Christy Clark’s too little, too late approach to drug crisis is costing British Columbians

December 19, 2016 | News Releases

VANCOUVER – November’s shocking report on deaths from drug overdoses is a stark demonstration of the effect of Christy Clark’s too little, too late approach to the drug overdose crisis that has been rapidly rising in B.C. for the past three years, say New Democrats.

“Health officials issued a warning in 2013 about how fentanyl related deaths were set to quadruple over the previous year. It’s shocking that it’s taken the province over three years to step up and take action to help first responders and those dealing directly with overdoses,” said Sue Hammell, New Democrat spokesperson for mental health and addictions. “Christy Clark still doesn’t realize that without the organized and readily available treatment options that users and addicts need, this crisis will continue to be fueled by people who can’t stop using drugs and recreational users. It’s her job to make treatment available for all British Columbians, and today’s death toll numbers prove that she is failing at doing that.”

Based on the Coroner’s latest report, total illicit drug deaths for 2016 are now 755, an increase of 70.4 per cent in this past year.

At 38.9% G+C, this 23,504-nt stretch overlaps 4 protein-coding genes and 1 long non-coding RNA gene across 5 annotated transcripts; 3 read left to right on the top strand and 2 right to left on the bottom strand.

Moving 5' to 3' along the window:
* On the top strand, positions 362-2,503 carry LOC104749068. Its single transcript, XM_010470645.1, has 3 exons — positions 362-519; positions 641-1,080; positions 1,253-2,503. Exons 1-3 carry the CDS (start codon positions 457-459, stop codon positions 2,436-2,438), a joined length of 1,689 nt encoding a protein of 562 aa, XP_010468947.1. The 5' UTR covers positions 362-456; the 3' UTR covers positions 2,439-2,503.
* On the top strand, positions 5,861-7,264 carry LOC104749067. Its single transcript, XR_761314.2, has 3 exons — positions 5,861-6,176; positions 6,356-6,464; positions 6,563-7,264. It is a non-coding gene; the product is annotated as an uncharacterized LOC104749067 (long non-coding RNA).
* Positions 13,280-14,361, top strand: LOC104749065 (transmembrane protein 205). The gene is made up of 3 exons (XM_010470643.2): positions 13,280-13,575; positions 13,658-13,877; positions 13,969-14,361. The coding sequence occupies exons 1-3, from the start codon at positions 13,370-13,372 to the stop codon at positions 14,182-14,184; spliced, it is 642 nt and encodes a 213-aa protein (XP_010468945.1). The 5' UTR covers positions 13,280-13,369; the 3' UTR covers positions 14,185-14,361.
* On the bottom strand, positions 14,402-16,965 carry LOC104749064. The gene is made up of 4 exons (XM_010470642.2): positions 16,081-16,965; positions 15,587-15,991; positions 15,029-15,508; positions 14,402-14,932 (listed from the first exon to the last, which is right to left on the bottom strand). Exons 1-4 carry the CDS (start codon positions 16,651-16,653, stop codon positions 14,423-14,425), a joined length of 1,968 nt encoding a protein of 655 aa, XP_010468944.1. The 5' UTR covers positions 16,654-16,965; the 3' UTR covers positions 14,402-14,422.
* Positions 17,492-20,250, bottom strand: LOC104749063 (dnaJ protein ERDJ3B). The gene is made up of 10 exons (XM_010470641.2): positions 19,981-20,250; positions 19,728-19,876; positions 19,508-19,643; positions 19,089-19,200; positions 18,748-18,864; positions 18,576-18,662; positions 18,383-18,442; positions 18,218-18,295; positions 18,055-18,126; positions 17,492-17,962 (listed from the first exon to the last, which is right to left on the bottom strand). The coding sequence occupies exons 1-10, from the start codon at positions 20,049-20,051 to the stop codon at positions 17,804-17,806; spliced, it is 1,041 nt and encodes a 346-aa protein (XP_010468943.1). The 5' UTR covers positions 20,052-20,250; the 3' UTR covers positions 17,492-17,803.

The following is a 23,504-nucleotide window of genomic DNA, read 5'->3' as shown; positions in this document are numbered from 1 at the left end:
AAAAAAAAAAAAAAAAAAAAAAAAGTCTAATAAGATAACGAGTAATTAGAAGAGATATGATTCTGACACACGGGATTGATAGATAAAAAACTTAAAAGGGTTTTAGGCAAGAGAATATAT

“Christy Clark sounds sympathetic when she’s asked about this, but when the cameras are turned off, the reality is that she hasn’t met any goals for treatment beds that she set long before this crisis happened,” said Hammell. “Her government actually cut youth treatment beds when the number of overdoses were rising, and the range of supports that are needed to help people before they get to the stage of needing in-patient care are woefully inadequate. Families are suffering needlessly, and people are dying because the addiction treatment system in this province is broken.

“When there was threat of a serious flu outbreak in this province, $80 million was allocated, personnel were trained and public health notices were broadcast widely. We are now three years into this growing opioid overdose crisis, and Christy Clark is busy arguing with her own ministry about how much money she’s spent, accusing the federal government of not doing enough, and spending $15 million on self-promotional advertising. British Columbians are paying the price while four people per day in our province are paying the ultimate price.

“John Horgan and a New Democrat government will support the vital role that treatment plays in curbing these crises, restoring people’s health, and returning them to their families and their communities.”